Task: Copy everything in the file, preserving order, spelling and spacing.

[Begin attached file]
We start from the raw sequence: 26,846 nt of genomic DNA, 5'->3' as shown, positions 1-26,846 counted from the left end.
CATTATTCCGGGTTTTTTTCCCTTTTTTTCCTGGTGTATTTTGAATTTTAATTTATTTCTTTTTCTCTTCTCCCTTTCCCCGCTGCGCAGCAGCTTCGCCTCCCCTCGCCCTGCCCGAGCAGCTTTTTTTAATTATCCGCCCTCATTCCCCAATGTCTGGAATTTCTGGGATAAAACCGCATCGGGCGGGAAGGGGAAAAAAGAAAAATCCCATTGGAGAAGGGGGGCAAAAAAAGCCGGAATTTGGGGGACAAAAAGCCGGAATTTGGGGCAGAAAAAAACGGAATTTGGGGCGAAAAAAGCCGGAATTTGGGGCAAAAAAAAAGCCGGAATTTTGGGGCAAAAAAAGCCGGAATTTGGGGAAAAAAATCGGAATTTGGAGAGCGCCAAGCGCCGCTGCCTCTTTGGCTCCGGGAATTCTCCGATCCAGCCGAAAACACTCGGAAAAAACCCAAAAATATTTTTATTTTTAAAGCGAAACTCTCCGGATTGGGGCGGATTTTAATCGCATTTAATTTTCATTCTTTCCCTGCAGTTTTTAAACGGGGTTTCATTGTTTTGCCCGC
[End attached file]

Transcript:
We start from the raw sequence: 26,846 nt of genomic DNA, 5'->3' as shown, positions 1-26,846 counted from the left end.
CATTATTCCGGGTTTTTTTCCCTTTTTTTCCTGGTGTATTTTGAATTTTAATTTATTTCTTTTTCTCTTCTCCCTTTCCCCGCTGCGCAGCAGCTTCGCCTCCCCTCGCCCTGCCCGAGCAGCTTTTTTTAATTATCCGCCCTCATTCCCCAATGTCTGGAATTTCTGGGATAAAACCGCATCGGGCGGGAAGGGGAAAAAAGAAAAATCCCATTGGAGAAGGGGGGCAAAAAAAGCCGGAATTTGGGGGACAAAAAGCCGGAATTTGGGGCAGAAAAAAACGGAATTTGGGGCGAAAAAAGCCGGAATTTGGGGCAAAAAAAAAGCCGGAATTTTGGGGCAAAAAAAGCCGGAATTTGGGGAAAAAAATCGGAATTTGGAGAGCGCCAAGCGCCGCTGCCTCTTTGGCTCCGGGAATTCTCCGATCCAGCCGAAAACACTCGGAAAAAACCCAAAAATATTTTTATTTTTAAAGCGAAACTCTCCGGATTGGGGCGGATTTTAATCGCATTTAATTTTCATTCTTTCCCTGCAGTTTTTAAACGGGGTTTCATTGTTTTGCCCGC